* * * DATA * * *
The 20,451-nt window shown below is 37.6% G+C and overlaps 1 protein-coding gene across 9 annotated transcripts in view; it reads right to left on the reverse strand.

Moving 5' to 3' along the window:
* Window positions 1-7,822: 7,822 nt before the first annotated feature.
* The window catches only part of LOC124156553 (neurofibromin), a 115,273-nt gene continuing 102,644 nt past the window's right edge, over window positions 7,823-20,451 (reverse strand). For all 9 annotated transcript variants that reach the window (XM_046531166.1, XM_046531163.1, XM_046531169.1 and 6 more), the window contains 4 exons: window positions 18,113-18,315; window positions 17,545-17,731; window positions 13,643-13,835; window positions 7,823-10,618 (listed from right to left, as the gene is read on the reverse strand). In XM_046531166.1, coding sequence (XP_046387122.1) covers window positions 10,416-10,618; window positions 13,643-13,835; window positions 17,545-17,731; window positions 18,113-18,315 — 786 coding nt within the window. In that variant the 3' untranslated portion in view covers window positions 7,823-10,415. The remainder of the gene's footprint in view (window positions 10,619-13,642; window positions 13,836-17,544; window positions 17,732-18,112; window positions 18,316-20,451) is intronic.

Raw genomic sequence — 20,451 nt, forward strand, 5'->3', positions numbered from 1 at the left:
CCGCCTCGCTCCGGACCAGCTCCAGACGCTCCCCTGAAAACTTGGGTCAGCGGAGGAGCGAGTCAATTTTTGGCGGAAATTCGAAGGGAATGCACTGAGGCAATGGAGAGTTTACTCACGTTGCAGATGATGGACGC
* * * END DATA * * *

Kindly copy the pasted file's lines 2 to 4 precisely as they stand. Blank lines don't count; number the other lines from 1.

Moving 5' to 3' along the window:
* Window positions 1-7,822: 7,822 nt before the first annotated feature.
* The window catches only part of LOC124156553 (neurofibromin), a 115,273-nt gene continuing 102,644 nt past the window's right edge, over window positions 7,823-20,451 (reverse strand). For all 9 annotated transcript variants that reach the window (XM_046531166.1, XM_046531163.1, XM_046531169.1 and 6 more), the window contains 4 exons: window positions 18,113-18,315; window positions 17,545-17,731; window positions 13,643-13,835; window positions 7,823-10,618 (listed from right to left, as the gene is read on the reverse strand). In XM_046531166.1, coding sequence (XP_046387122.1) covers window positions 10,416-10,618; window positions 13,643-13,835; window positions 17,545-17,731; window positions 18,113-18,315 — 786 coding nt within the window. In that variant the 3' untranslated portion in view covers window positions 7,823-10,415. The remainder of the gene's footprint in view (window positions 10,619-13,642; window positions 13,836-17,544; window positions 17,732-18,112; window positions 18,316-20,451) is intronic.